Postacute Sequelae of SARS-CoV-2 in University Setting

Megan Landry; Sydney Bornstein; Nitasha Nagaraj; Gary A. Sardon Jr.; Amanda Castel; Amita Vyas; Karen McDonnell; Mira Agneshwar; Alyson Wilkinson; Lynn Goldman


Emerging Infectious Diseases. 2023;29(3):519-527. 

In This Article

Abstract and Introduction


Postacute sequelae of SARS-CoV-2 infection, commonly known as long COVID, is estimated to affect 10% to 80% of COVID-19 survivors. We examined the prevalence and predictors of long COVID from a sample of 1,338 COVID-19 cases among university members in Washington, DC, USA, during July 2021−March 2022. Cases were followed up after 30 days of the initial positive result with confidential electronic surveys including questions about long COVID. The prevalence of long COVID was 36%. Long COVID was more prevalent among those who had underlying conditions, who were not fully vaccinated, who were female, who were former/current smokers, who experienced acute COVID-19 symptoms, who reported higher symptom counts, who sought medical care, or who received antibody treatment. Understanding long COVID among university members is imperative to support persons who have ongoing symptoms and to strengthen existing services or make referrals to other services, such as mental health, exercise programs, or long-term health studies.


It is estimated that 1 in 3 Americans who have SARS-CoV-2 infection will experience symptoms related to postacute sequelae of SARS-CoV-2,[1] also referred to as long COVID (other terms include long-haul coronavirus disease, post–-COVID-19 conditions, or chronic COVID-19).[2] The length of time that a person must experience symptoms to be considered to have long COVID is not universally accepted; definitions range from 28 days to 6 months after acute SARS-CoV-2 infection.[3–7] A recent World Health Organization working group used a Delphi process to conclude that "a post-COVID-19 condition occurs in individuals with a history of probable or confirmed SARS-CoV-2 infection, usually 3 months from the onset of COVID-19 with symptoms that last for at least 2 months and cannot be explained by an alternative diagnosis".[8]

Regardless of a universally agreed upon length of time a person must experience symptoms to be characterized as long COVID, this sequela has been suggested to be the "next national health disaster",[9] and because of discrepancies in symptoms and long-term effects on quality of life, there seem to be more questions than answers. Although long COVID manifests differently in each person, nearly 50 signs and symptoms have been linked to the condition.[10] The most common signs and symptoms are fatigue, shortness of breath, muscle pain, joint pain, headache, cough, chest pain, altered smell, altered taste, and diarrhea.[11] Other reported signs and symptoms include cognitive impairment (known as brain fog), memory loss, palpitations, anxiety, sore throat, sleep disorders, runny nose, sneezing, hoarseness, ear pain, thoughts of self-harm and suicide, seizures, and bladder incontinence,[8,11] as well as cardiac effects, such as myocardial inflammation.[12]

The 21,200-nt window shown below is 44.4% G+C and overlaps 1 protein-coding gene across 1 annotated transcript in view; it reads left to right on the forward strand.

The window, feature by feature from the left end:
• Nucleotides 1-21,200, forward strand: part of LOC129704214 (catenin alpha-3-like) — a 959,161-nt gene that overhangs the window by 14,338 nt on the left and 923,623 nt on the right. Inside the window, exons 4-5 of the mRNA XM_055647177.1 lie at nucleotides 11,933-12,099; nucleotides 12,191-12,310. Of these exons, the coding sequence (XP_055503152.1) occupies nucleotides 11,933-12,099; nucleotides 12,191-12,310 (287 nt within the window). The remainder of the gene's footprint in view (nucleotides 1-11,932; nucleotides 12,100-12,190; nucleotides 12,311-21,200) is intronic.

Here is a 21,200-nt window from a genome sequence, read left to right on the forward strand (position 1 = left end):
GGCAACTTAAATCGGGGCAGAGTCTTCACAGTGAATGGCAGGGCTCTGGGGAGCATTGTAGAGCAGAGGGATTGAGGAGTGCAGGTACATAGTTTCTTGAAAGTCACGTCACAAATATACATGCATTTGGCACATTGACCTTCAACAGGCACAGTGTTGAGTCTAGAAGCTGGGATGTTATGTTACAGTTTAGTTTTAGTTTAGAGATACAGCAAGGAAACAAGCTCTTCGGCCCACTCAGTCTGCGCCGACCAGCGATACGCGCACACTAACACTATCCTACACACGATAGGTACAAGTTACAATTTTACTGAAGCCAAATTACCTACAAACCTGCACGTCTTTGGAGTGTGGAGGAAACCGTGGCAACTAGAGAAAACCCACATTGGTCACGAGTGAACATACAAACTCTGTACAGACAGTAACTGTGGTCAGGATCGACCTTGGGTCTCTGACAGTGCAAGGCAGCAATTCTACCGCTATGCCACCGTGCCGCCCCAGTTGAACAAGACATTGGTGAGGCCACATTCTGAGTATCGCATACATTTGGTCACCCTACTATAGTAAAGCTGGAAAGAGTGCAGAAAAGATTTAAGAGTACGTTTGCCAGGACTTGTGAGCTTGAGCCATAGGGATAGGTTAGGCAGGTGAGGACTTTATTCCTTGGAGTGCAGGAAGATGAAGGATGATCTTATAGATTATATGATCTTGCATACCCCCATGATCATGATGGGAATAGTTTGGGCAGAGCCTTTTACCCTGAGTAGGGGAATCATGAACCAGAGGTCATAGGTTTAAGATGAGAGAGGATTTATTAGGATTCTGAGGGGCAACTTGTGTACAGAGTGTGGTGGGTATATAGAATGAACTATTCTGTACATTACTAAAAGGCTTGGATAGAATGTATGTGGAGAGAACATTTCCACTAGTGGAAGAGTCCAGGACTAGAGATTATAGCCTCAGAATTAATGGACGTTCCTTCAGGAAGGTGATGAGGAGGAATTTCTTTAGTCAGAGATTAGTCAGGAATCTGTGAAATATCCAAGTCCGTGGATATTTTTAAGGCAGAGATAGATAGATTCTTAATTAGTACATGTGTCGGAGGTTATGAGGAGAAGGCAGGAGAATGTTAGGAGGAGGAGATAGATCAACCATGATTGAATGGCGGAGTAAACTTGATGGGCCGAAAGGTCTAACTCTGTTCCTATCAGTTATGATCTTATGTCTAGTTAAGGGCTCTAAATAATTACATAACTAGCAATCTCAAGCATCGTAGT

Although some investigators have reported that long COVID occurs at rates that are independent of symptom severity,[11–13] others have found long COVID is more common among patients hospitalized for COVID-19 or those who experienced moderate-to-severe symptoms.[6,11,14–20] However, long COVID has been observed in patients who were asymptomatic[2] or only experienced mild symptoms, and it has been reported that symptoms can fluctuate or relapse.[7–8,21–23] Furthermore, little is known about long COVID signs and symptoms and predictors on a college campus, where most of the population is young and healthy, but among whom potential complications of long COVID could be detrimental to academic learning and overall quality of life.

Long COVID signs and symptoms might vary by sex, age, and initial illness severity. For example, nervous system symptoms such as headaches and dizziness are more common among women, but men are more likely to have musculoskeletal system symptoms such as pain in the muscles or joints and numbness of the limbs.[24] Younger patients have reported more headaches, abdominal symptoms, and anxiety/depression, and older patients were more likely to have breathing difficulties, cognitive symptoms, pain, and fatigue.[19]

Aside from the medical illness long COVID poses, persistent signs and symptoms can negatively affect leisure and work, causing further strain on one's quality of life. Persons who have long COVID frequently experience a substantial reduction or impairment in the ability to engage in preillness levels of occupational, educational, social, or personal activities that persist for >6 months.[14] They might also experience difficulty sticking to daily routines, dealing with stress, getting household tasks done, and caring for/supporting others.[25] Abnormal scores on mental and cognitive health questionnaires have also been observed among patients who have long COVID.[7] Our study builds on the existing knowledge base by examining the prevalence and predictors of long COVID among a sample of university members, including students, faculty, and staff, who tested positive for COVID-19 over an 18-month period.